When eco designer Barley Massey decided to expand her East London studio and shop, Fabrications, she didn't trek to a big-box home improvement store for supplies. Instead, she's been transforming waste from local businesses into functional interior products for more than a decade, turning men's neck ties into cushions, and weaving recycled bicycle inner tubes into seating.
From the beginning, Fabrications, on popular Broadway Market, has showcased creative use of reclaimed materials, including a storage wall custom made by Green Works from discarded office furniture. For the rear extension and basement retrofit, owner Massey carried her core values of reuse, community and collaboration into the design. Working with Delvendahl Martin Architects, her brief included using green building materials and incorporating reclaimed, recycled or low-energy-consuming elements whenever possible.
The rear extension and downstairs workshop space, dubbed The Imaginerium, incorporates laminated timber for the skylight, fibre cement for the exterior cladding, and a green roof. Generous skylights and the extension’s distinctive triangular shape allow maximum daylight to reach the basement. A fabricated steel staircase leads to the lower-level workshop, with space under the stairs for storage of materials and a weaving loom.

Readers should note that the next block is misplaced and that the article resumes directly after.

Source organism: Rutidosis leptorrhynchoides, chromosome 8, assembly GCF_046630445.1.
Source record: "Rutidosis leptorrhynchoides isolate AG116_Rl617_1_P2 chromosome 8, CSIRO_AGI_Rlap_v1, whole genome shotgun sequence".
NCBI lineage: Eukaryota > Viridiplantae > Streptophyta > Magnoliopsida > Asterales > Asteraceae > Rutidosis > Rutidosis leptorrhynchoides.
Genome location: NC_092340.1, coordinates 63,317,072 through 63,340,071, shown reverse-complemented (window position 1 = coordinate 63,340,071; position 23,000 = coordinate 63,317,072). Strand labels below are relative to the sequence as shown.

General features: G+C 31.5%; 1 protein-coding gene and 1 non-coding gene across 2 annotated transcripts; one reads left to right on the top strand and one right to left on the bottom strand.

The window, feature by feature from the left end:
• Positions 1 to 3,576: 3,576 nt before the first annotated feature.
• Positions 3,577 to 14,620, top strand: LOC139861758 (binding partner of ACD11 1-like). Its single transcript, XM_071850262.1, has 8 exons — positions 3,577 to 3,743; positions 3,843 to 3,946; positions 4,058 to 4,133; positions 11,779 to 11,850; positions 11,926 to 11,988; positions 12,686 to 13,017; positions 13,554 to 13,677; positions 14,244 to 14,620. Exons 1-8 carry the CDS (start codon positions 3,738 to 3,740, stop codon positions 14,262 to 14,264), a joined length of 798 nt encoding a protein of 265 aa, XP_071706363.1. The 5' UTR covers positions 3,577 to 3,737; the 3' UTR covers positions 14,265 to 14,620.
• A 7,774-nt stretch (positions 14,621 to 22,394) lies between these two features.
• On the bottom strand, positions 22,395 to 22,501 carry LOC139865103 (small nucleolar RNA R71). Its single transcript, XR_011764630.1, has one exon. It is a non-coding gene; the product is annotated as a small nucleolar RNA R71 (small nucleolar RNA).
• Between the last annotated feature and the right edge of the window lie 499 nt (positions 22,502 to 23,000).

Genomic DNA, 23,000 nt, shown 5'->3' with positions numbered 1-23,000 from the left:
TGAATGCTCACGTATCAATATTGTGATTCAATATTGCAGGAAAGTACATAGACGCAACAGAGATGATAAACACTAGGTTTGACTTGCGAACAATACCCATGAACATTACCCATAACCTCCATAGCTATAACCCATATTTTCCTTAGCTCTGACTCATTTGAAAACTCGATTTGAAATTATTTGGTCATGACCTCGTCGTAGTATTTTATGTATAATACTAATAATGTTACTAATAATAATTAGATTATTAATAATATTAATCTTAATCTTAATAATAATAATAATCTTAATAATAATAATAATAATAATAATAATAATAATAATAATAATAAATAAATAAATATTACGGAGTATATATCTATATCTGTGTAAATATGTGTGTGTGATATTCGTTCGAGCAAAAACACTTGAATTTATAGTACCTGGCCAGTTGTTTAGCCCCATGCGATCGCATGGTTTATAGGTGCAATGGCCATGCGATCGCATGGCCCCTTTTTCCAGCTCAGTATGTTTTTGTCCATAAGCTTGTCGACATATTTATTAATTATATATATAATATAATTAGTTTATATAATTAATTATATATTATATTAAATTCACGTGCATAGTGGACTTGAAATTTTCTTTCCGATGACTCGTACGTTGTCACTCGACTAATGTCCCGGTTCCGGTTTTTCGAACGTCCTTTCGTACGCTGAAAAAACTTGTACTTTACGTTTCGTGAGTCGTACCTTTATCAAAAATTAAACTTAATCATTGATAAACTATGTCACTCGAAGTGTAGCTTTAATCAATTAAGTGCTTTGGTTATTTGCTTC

For the spacious new kitchen, Massey worked with Out of the Dark, a non-profit that uncovers the hidden potential of old furniture and young people, by training and employing disadvantaged youths to recycle and restore vintage furniture. By upcycling sturdy materials like wooden fruit crates, they combined sustainable design with practical storage for materials and sewing equipment.
The retrofit provided a prime opportunity to put long-stockpiled materials to good use. In the workshop space, vintage wooden school chairs were transformed with custom seat and back cushions, incorporating fabric scraps, sweaters, and bits of family embroidery that Massey had collected over the years. The ample under-counter storage is cleverly hidden by a curtain made from over a hundred reclaimed men’s ties.
British designer Dominic Crinson, known for his digitally printed ceramic tiles, contributed hundreds of pieces, all either factory rejects or recycled from old projects. With the expanded new crafts space, the plan is for The Imaginerium to get more people thinking creatively about waste, and to save even more material from the landfill.